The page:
SC-Appointed Panel Files Adverse Report on Ken-Betwa Inter-linking Project
Lucknow: The residents of Bundelkhand region, who have been suffering from acute water crisis since the last many decades, may have to wait longer as the much-hyped Ken-Betwa river inter-linking project has been found unfit as per the Wildlife Protection Act.
The Central Empowered Committee (CEC), appointed by the Supreme Court of India, in its report has recommended that the river linking project should not be allowed to proceed since the ecological costs far outweigh its proposed and purported benefits.
The report also mentions that the river linking project does not satisfy the requirements of the provisions of Section 35 (6) of the Wildlife Protection Act 1972. As per this Section, any activity destroying or damaging or diverting the wildlife, including forest produce, is prohibited.
It may be mentioned that the aim of the Ken-Betwa river inter-linking project was to divert water from the Ken river basin to the water-deficit Betwa basin. The amount of water to be diverted through a concrete canal by constructing several barrage and dams was estimated at 1,020 cubic mm with the cost of the project estimated about Rs 18,000 crore.
The report filed by the CEC in the Supreme Court also says that the project involved construction of a dam and a two kilometer-long tunnel inside the core of the Panna Tiger Reserve, which can have a very damaging impact on the vulture habitat as well as the downstream Ken Gharial Wildlife Sanctuary.
The report reportedly also concluded that the project could not be permitted in the light of the “irreversible and irreparable” harm that would be caused to the unique ecosystem of the Panna Tiger Reserve, which is heavily dependent on the Ken river system.
It may be mentioned that as per the latest count, Madhya Pradesh stood tallest in terms of the tiger population in the country, with 526 tigers and around 30 tigers in the Panna Tiger Reserve.
“The forest land involved in submergence is a unique ecosystem of the morphological significance, unique and rich biodiversity in the region and which ecosystem cannot be recreated,” the CEC report reads.
The committee's report was in response to a petition filed by activist and environmentalist, Manoj Mishra, who pleaded that phase one of the river interlinking project should be considered only after scientific study.
Salient Points from the CEC Report:
The large block of 6017 ha of forest land involved in diversion to non-forest use is a part of the National Park and core critical tiger habitat of the Panna Tiger Reserve and will result in total loss of wildlife habitat of 10500 ha on account of submergence and fragmentation.
The SC NBWL has considered the impact of the project only in terms of the tiger habitat and not taken into account of the entire flora and fauna and the unique ecosystem ignoring the fact that the project is located within the core of the national park.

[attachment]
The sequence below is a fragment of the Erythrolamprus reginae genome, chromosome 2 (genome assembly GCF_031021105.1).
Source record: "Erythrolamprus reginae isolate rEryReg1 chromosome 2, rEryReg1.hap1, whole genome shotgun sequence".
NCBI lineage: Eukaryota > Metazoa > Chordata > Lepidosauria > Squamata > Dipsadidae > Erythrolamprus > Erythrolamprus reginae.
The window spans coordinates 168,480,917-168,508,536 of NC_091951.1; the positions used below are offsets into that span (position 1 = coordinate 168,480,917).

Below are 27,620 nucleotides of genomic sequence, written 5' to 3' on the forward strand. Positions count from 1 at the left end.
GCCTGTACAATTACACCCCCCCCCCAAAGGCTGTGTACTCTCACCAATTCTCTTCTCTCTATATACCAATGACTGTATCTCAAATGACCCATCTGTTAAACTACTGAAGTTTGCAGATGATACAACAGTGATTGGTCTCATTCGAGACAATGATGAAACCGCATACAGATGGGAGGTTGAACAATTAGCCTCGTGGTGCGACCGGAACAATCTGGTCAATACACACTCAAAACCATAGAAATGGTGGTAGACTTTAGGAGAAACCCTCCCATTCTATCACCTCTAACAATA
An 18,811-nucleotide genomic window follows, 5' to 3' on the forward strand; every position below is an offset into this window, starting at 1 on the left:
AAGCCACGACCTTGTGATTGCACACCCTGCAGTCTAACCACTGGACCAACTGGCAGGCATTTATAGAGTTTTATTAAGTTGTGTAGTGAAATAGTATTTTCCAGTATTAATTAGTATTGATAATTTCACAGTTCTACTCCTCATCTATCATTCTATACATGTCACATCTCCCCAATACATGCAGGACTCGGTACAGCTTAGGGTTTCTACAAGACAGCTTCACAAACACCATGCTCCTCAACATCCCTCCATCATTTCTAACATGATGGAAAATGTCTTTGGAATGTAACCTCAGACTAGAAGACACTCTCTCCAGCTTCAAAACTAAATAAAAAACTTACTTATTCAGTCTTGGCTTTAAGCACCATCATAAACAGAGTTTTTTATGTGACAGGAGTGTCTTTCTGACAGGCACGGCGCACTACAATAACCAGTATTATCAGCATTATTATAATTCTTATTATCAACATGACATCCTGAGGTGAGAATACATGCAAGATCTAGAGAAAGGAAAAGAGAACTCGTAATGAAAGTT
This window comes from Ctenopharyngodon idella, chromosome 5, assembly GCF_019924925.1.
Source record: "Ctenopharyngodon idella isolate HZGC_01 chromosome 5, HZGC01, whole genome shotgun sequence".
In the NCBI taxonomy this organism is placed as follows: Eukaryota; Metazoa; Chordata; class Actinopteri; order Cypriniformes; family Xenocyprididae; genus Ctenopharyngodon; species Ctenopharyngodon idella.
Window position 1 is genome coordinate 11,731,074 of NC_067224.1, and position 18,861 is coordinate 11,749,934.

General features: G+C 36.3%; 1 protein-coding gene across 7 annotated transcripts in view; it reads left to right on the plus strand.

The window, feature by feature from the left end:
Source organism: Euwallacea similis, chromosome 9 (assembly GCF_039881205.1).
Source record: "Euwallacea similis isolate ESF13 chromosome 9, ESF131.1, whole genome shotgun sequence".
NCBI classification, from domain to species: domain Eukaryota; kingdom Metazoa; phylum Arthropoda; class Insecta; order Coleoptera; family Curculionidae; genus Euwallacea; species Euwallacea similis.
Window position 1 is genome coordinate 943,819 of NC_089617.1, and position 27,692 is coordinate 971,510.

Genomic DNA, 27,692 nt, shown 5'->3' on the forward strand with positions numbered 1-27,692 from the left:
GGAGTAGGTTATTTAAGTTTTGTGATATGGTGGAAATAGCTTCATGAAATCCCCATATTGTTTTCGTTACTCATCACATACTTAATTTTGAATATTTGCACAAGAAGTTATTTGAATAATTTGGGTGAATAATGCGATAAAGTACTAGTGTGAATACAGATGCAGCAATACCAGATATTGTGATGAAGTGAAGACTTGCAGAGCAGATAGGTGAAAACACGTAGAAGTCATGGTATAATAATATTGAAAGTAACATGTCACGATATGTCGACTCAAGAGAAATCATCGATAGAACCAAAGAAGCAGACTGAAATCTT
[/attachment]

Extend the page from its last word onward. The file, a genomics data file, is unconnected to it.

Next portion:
The very objective of declaration of this unique ecosystem with special morphological significance and unique biodiversity as national park to ensure operation of laws of nature including natural evolution unhindered by human intervention will be defeated and will result in complete breakdown of the evolutionary process of millions of years.
The alternative to the main objectives of the project proposal of irrigation and alleviation of poverty have not been examined by the project proponents.
There is a dispute with regard to sharing of proposed dam water between Uttar Pradesh and Madhya Pradesh, and if the claims of UP is to be accepted then sufficient water will not be available for transfer to Betwa basis for development of the target command conceived in upper Betwa basin.
The impact on the downstream Gharial Sanctuary and vulture nesting have not been examined.
The disturbance to wildlife during the construction phase will extend beyond the 6071 ha of forest proposed for diversion and will last for more than a decade exerting tremendous biotic pressure on the core of national part and critical tiger habitat.
The project involved felling of around 23 lakh trees from the National Park which is no mean loss. The value of all such plants/trees that are ultimately going to be lost have not been considered.
Ashish Sagar, a Banda (UP’s Bundelkhand region) activist and environmentalist says that the report filed by the CEC is correct in its assessment and it should have been presented when the project was conceived in 2003.
“The Ken-Betwa river inter-linking project will turn out to be a bane for our ecology and mankind. There is not enough water in the basin of both the river basin and the base of this project is factually incorrect. Besides, this will also cost us as more than 20 lakh old trees will be axed. The government does not have any roadmap or alternative route for the rehabilitation of the wildlife,” Sagar says, adding if the river linking happens then it will be the most disastrous step.
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